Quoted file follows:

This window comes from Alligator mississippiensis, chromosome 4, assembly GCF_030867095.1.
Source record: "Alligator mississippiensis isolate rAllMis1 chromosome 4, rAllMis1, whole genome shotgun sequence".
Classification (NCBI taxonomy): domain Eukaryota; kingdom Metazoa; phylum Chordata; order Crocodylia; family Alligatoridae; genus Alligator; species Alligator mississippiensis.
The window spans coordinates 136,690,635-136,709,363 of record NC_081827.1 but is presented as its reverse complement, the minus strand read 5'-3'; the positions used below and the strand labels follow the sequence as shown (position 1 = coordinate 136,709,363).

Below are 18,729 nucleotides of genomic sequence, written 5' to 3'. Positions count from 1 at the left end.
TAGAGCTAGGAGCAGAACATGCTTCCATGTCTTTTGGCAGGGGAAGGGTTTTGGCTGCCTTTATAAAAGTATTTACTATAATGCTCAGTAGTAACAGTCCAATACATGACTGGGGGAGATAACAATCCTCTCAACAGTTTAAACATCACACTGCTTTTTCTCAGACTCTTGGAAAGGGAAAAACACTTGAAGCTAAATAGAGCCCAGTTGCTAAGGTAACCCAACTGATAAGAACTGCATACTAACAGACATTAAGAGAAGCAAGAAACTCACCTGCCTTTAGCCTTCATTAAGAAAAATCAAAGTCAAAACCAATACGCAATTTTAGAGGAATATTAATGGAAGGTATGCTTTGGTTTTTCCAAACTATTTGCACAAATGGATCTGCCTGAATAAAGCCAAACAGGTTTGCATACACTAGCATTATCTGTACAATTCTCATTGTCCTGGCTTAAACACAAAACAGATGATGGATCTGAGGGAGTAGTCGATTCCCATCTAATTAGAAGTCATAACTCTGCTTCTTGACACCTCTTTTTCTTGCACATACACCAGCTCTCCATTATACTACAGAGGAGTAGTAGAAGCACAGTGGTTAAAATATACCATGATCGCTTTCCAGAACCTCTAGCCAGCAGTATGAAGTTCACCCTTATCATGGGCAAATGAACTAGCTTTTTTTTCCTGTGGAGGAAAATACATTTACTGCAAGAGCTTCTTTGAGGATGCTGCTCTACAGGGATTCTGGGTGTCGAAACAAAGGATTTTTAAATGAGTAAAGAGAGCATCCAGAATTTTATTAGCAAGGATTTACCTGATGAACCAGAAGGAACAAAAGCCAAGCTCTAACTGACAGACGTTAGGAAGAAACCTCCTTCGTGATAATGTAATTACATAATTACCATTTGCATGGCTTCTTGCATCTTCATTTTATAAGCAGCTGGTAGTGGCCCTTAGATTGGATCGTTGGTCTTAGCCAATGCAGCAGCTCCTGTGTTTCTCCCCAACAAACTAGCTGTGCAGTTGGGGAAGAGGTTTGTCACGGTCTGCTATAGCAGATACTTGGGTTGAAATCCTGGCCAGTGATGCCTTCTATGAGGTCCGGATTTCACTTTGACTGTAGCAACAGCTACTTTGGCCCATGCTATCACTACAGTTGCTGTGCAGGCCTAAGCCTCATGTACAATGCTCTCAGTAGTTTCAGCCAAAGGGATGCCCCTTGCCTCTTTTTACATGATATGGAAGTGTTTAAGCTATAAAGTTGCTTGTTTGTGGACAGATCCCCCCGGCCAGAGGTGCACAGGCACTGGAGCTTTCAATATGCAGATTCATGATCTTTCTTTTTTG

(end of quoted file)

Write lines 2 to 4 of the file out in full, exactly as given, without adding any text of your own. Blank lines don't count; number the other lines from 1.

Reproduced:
Source record: "Alligator mississippiensis isolate rAllMis1 chromosome 4, rAllMis1, whole genome shotgun sequence".
Classification (NCBI taxonomy): domain Eukaryota; kingdom Metazoa; phylum Chordata; order Crocodylia; family Alligatoridae; genus Alligator; species Alligator mississippiensis.
The window spans coordinates 136,690,635-136,709,363 of record NC_081827.1 but is presented as its reverse complement, the minus strand read 5'-3'; the positions used below and the strand labels follow the sequence as shown (position 1 = coordinate 136,709,363).